Box chaos at Marqueyssac

‘Box wood chaos’ one of the newer topiary installations

During the summer on Thursdays and Saturdays Marqueyssac hold a candlelight installation in the evenings. The garden walkways are lit by candles for walks and evening musings on the garden. The newly installed wooden archway is hung with hundreds of candles providing a fairytale magic to this part of the garden. Sadly I was there on a Wednesday but hopefully, I will one day go back for a nice glass of Chablis and a walk around their candle lit gardens.

garden ninja marqueyssac arch

The garden is also used as an exhibition for local unusual artworks. When I was there they had some interesting fairy tale photography shrinking children and layering them on close up nature photos such as riding a stream on leaves or hiding under giant plant canopies. There was also some buried stone cast heads that added a real cheeky mischief to some of the higher parts of the garden areas. It’s this playful sense of frivolity that makes Marqueyssac stand out as a formal garden.

Face sculptures Marqueyssac

The romance continues as you walk up towards the final Belvedere, which is Italian for ‘fair view’, as you are greeted by a water course made of brutal square edge concrete that then runs its way all the way back down to the chateau. The noise of the fast running water is soothing especially given the 30 degree heat during midday.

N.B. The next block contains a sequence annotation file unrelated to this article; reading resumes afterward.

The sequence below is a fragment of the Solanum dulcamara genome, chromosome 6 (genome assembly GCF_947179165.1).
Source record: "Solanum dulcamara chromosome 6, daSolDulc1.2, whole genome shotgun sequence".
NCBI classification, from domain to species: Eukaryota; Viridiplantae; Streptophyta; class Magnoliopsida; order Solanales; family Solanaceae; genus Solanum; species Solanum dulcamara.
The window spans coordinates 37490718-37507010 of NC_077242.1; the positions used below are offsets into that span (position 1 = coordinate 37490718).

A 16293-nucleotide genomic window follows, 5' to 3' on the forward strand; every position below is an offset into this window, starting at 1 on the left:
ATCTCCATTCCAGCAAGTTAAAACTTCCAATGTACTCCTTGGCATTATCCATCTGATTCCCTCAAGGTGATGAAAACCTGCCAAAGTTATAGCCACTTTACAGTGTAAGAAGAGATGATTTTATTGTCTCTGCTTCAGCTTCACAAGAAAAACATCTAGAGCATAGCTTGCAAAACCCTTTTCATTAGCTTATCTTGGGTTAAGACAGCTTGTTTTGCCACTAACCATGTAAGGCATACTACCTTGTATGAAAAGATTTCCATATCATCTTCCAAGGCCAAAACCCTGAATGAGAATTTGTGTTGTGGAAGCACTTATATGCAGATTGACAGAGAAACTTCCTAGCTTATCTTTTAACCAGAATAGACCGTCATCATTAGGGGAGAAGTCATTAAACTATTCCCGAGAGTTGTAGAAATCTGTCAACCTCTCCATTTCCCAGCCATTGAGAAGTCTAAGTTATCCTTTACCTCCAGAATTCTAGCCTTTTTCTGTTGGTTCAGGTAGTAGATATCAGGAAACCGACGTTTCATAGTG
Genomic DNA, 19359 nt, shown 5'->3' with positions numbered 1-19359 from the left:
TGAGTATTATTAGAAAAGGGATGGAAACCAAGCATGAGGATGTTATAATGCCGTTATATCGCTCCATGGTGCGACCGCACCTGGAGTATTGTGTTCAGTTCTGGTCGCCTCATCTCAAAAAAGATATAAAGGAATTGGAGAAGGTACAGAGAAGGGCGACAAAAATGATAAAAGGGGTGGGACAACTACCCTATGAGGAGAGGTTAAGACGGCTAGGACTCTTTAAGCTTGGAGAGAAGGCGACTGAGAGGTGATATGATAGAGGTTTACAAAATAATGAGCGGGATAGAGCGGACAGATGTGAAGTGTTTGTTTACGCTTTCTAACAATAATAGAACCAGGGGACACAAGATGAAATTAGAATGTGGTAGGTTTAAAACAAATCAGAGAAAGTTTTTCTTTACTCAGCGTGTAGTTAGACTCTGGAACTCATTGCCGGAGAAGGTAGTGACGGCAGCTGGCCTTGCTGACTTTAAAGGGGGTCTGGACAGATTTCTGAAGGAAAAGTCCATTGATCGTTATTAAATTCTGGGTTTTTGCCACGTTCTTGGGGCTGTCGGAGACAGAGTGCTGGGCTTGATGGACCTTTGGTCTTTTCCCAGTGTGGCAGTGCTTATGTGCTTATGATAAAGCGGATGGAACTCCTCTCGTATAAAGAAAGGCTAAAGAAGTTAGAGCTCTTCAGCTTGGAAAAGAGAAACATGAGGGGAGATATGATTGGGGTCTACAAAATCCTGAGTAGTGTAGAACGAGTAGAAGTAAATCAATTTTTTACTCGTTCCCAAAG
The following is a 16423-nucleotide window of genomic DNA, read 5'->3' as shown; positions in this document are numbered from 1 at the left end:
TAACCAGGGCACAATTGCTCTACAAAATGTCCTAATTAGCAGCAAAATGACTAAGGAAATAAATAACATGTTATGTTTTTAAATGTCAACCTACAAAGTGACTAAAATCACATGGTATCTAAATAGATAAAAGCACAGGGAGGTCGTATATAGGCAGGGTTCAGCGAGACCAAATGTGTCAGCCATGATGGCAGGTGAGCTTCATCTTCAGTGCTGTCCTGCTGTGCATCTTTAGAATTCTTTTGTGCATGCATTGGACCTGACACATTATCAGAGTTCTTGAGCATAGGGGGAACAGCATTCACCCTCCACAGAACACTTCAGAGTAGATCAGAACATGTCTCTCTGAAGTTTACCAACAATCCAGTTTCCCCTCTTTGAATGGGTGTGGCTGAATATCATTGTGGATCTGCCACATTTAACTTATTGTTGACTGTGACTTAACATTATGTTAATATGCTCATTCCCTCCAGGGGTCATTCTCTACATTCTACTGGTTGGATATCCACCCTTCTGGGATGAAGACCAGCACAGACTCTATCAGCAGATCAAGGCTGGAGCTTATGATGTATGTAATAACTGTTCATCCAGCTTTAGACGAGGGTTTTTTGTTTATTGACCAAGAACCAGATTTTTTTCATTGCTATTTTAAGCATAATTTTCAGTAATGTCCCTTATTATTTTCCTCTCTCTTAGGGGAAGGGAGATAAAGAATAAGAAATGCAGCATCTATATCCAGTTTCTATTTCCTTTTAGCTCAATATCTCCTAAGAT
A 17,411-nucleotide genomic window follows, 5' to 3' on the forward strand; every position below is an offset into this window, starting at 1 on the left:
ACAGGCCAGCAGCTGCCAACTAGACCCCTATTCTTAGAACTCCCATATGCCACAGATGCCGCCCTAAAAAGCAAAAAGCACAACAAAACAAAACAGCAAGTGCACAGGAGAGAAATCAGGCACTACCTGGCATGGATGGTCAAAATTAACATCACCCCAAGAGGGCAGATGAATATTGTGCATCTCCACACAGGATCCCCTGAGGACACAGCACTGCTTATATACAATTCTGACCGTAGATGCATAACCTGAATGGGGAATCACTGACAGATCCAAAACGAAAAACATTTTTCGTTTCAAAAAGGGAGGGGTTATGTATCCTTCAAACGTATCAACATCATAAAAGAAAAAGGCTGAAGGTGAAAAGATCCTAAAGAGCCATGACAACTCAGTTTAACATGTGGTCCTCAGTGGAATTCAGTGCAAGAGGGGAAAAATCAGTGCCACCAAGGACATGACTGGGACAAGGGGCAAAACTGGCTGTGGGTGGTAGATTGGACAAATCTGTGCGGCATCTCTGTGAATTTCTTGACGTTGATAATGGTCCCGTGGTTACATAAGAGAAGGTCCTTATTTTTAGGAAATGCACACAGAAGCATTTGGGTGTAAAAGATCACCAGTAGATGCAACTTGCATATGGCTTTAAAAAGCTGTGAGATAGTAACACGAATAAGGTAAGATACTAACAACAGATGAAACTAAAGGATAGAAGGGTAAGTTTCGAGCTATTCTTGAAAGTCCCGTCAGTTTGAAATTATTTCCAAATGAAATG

Water way at Marqueyssac

Part of the water course

Lastly at Marqueyssac is the alley made from what looks like a marbeled form of crazy paving! Its lined with scented Rosemary and Santolina chamaecyparissus which gives off a heavy aroma of almost roast chicken as you walk up or down it. There were also some inquisitive peacocks with their young running around adding to the magic!

cobbled path marqueyssac

Garden Design tips from Marqueyssac

Not everyone will want to incorporate cloud topiary in their garden unless you have endless days to clip and worship their form! However, some topiary, even basic clean clipped box or small hedges can be a great design feature in a modern garden. Consider small rectangular planters with box in them. I’ve used these in some small garden designs allowing you to move the box around in different configurations. It also means clipping them takes about an hour twice a year for small planters, getting the look without the effort. Maybe even applying the cloud line work into borders making circular borders and waves in your garden. One thing to be careful with is the dreaded weak curve; if you’re going to use curves make them bold, sharp and intersect them with other borders.

Maps of the Jardins

Map of monets garden ninja

Marqueyssac cloud topiary garden map

Marqueyssac cloud topiary garden map

Gallery Click on a thumbnail to view full size